But the sad reality soon dawned on Kamal and other women’s rights activists. The names of the new executive committee and central committee members were announced May 3; it was clear that the petition had little or no influence on Palestinian men making decisions. “The idea was to create [member] lists based on consensus. The male politicians had plenty of choices to reflect the role of women in Palestinian politics, but unfortunately they didn’t,” Kamal said.

Out of the 15 members of the new Executive Committee of the PLO, only one woman, Hanan Ashrawi, was included. And out of the 35 new members of the PLO’s Central Committee, only three women were added — far short of the 30% quota hoped for and included in the signed petition.

Nour al-Emam, a Jordanian human rights lawyer of Palestinian origin and one of the three new women appointed to the Palestinian Central Committee (PCC), told Al-Monitor that the issue of female representation can’t be pushed under the carpet anymore. “We will not waive our demands of a fair representation in all PLO bodies,” she said. Emam added that the PCC will be meeting after the holy Muslim month of Ramadan and she was certain that this issue will be discussed in full.

Kamal told Al-Monitor that the idea of expecting change to happen based on the rhetoric of leaders is a mistake. “We need to create a strong lobbying group that ensures that this problem doesn’t happen again,” she said.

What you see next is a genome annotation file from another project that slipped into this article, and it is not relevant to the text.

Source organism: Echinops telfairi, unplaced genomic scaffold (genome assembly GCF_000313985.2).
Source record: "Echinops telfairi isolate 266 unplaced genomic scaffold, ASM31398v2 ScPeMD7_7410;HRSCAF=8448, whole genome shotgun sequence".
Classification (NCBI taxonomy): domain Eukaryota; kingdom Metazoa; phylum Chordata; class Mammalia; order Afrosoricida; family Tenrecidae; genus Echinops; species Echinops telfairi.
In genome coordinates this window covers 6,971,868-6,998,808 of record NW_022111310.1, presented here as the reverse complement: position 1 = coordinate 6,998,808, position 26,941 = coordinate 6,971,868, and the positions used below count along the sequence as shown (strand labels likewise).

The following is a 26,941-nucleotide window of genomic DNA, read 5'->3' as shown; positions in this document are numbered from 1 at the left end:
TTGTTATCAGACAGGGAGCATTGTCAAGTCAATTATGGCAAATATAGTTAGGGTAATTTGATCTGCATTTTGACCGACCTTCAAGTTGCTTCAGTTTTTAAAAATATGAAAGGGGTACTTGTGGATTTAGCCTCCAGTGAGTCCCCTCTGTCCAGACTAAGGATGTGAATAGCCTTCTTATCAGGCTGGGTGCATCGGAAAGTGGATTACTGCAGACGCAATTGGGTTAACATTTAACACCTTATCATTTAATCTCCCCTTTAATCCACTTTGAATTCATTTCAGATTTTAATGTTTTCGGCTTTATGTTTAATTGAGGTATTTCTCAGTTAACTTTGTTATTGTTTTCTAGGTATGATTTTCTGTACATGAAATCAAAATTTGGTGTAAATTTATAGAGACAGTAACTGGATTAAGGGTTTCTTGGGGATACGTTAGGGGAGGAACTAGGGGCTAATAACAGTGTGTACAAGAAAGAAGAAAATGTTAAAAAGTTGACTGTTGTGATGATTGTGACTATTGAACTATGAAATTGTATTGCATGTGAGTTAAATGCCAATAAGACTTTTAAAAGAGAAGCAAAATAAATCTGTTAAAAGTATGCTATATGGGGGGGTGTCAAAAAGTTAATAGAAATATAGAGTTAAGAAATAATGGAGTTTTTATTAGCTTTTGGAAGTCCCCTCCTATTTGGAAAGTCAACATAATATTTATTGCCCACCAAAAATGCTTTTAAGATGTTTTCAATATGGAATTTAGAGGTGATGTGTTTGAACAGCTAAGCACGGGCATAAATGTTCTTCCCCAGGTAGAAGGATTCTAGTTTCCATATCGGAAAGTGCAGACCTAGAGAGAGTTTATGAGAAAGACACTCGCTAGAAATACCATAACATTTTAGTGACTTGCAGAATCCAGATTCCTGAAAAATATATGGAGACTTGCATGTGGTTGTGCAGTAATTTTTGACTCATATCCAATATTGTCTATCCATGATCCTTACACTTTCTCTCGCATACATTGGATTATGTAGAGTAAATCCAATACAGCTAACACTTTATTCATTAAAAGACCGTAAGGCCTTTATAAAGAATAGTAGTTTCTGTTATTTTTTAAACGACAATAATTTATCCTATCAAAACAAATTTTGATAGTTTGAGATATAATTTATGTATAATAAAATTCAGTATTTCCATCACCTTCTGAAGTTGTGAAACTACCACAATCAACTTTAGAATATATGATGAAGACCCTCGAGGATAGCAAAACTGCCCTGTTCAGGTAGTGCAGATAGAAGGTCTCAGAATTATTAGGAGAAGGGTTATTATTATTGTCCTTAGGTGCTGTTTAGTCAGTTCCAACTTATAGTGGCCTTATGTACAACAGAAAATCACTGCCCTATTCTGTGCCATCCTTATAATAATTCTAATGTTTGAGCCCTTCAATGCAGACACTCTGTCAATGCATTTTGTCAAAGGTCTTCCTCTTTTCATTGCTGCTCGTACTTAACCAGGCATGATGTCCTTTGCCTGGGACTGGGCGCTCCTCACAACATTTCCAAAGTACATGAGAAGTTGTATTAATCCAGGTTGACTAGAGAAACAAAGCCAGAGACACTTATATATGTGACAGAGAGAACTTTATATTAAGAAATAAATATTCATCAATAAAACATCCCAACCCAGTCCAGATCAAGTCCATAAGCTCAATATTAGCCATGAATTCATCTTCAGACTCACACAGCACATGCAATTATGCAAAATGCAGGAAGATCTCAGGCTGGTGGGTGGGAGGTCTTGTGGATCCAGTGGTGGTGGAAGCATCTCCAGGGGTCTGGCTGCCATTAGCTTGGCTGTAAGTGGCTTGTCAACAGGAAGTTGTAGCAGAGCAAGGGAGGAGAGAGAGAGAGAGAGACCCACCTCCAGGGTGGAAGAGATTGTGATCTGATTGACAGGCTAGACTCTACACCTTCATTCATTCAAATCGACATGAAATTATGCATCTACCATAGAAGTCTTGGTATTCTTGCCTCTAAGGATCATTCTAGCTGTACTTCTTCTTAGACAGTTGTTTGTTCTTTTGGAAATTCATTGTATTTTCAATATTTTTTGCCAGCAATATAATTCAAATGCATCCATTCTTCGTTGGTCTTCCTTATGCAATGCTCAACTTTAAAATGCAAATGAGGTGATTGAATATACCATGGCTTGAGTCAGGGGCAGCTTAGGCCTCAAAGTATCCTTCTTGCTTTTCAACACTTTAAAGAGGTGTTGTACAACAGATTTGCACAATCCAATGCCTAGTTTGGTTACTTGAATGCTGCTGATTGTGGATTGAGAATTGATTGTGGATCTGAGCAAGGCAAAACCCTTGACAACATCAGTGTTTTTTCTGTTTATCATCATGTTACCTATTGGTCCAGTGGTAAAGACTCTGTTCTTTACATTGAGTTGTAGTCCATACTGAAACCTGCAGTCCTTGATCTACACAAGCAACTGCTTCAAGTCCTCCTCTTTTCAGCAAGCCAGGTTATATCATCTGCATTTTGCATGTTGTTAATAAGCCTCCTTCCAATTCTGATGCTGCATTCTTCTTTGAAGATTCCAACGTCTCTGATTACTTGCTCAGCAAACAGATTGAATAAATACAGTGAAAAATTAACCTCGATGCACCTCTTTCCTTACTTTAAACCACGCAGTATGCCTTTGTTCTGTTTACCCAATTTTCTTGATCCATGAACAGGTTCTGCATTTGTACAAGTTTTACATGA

As secretary-general of FIDA, a faction that nominates its own candidate for the PLO Executive Committee, Kamal bears some responsibility. “It may have been a mistake not to have nominated a woman for our own seat,” she conceded. FIDA renominated Saleh Rafat to the position in the Executive Committee.

In a separate context, Palestinian women were even behind their fellow Jordanian sisters in repealing a decades-old law that allows a man to escape punishment if he marries the woman he raped. Despite demanding this change for years, it was only on March 14 that Abbas signed Law No. 5 of 2018 abolishing Article 308 of the 1960 Penal Code enforced in the West Bank. Jordanian Law No. 308 conferring the same waiver to rapists was repealed in Jordan in August 2017.

Palestinian women have been in the forefront of Palestinian national activism and sacrifice since the spark of the Palestinian revolution. Despite this well-documented fact, Palestinian men in political power, like men in society itself, will not easily give up power. The change will only occur as a result of consistent and united efforts by both Palestinian women and men.

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Daoud Kuttab is a Palestinian journalist, a media activist and a columnist for Palestine Pulse. He is a former Ferris Professor of Journalism at Princeton University and is currently director-general of Community Media Network, a not-for-profit organization dedicated to advancing independent media in the Arab region. On Twitter: @daoudkuttab